Røros in Norway was founded in 1664 as the hub of a copper mining area. No longer active as a mining centre, Røros is designated as a UNESCO World Heritage Site.
Røros is filled with old wooden houses and streets that have survived the closure of the copper smelting business that was the original reason for the town. An early benefactor in the city provided education in creating textiles, giving the citzens access to an alternative source of income that continues to this day in the form of the Røros tweed that you see in souvenir shops throughout Norway.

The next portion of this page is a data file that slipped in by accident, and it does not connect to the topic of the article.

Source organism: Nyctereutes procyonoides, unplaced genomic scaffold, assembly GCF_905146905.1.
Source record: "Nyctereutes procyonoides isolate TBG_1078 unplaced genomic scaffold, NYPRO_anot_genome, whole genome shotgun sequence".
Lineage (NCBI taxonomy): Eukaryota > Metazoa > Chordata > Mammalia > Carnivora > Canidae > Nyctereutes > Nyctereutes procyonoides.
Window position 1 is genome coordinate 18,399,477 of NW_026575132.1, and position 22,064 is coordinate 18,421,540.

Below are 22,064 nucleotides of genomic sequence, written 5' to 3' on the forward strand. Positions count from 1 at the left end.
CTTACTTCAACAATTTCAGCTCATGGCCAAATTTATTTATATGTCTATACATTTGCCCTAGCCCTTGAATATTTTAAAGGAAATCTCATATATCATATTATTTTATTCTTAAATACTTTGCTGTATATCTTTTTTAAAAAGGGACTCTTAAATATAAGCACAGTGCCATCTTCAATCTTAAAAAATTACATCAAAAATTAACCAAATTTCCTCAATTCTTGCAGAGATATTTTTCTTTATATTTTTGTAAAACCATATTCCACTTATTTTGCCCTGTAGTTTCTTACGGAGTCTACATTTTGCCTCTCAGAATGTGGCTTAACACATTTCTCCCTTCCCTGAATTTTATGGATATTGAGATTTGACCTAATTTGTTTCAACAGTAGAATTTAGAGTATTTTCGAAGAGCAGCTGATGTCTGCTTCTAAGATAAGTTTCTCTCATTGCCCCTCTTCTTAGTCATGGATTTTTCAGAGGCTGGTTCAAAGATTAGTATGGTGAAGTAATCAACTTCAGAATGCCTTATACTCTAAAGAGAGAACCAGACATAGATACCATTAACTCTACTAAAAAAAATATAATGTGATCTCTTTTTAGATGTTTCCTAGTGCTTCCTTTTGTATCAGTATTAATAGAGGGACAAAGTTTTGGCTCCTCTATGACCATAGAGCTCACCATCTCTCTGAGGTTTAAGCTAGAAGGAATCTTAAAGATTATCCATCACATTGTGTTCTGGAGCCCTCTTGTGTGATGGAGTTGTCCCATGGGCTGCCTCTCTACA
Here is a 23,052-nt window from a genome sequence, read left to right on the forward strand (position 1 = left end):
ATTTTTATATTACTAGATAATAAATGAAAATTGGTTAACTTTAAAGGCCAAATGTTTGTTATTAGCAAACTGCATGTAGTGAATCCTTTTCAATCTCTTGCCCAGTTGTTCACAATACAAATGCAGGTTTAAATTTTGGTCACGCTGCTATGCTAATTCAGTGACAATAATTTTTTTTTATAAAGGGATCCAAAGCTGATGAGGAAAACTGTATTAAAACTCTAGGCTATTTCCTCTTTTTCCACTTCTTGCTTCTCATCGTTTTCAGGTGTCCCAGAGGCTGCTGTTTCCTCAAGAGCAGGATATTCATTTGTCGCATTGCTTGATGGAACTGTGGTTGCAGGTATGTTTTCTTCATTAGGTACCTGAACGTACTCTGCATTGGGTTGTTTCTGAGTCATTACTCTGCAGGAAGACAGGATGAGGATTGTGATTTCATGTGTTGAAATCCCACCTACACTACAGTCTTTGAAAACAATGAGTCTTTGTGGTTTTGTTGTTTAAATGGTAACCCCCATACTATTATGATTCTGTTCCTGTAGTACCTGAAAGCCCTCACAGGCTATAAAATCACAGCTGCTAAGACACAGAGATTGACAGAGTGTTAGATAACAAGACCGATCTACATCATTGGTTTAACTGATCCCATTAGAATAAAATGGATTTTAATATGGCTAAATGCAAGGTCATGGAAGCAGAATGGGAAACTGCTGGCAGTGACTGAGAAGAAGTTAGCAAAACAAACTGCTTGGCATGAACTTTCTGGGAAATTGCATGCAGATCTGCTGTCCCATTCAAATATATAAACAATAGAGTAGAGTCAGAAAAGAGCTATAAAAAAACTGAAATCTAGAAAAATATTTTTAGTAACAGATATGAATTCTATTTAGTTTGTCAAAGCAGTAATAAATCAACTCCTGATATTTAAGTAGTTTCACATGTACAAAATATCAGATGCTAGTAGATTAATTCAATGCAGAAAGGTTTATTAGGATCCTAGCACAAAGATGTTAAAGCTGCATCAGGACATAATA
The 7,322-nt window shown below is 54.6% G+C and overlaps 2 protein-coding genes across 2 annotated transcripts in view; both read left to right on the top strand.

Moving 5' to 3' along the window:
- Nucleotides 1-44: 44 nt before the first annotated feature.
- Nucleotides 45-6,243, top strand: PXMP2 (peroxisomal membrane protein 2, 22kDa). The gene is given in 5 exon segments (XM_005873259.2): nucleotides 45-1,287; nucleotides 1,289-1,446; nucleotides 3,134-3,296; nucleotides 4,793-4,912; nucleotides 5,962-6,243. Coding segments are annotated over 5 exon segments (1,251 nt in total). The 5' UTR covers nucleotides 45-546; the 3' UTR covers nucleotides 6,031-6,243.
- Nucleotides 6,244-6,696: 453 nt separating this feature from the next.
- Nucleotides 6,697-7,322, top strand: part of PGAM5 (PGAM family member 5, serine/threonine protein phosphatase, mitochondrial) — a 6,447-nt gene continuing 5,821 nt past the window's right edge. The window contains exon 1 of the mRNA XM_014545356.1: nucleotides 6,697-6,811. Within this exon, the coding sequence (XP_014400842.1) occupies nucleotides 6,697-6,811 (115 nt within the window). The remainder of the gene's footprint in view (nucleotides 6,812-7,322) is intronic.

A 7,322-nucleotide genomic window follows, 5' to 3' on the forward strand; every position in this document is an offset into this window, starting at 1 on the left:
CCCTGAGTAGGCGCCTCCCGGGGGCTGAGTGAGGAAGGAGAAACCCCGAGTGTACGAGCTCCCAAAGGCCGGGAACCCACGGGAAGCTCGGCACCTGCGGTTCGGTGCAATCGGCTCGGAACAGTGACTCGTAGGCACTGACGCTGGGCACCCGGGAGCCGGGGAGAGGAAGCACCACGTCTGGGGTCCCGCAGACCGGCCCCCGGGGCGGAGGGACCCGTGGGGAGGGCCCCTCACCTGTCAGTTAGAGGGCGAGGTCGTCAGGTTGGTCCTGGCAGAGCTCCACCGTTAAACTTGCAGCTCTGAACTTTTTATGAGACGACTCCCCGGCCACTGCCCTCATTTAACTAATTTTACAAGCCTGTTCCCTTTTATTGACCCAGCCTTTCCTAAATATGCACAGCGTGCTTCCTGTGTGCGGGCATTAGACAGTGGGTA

This t-card shows the detail of a wall of one of the ancient wooden houses. Texture of the wood shows clearly marks from the tools of the craftsman that fashioned the planks.
I was drawn to the texture of the wall – perhaps rows of knit and purl – but colour work could highlight the shades of brown and the knot in the top plank. You, however, might be inspired in some other way.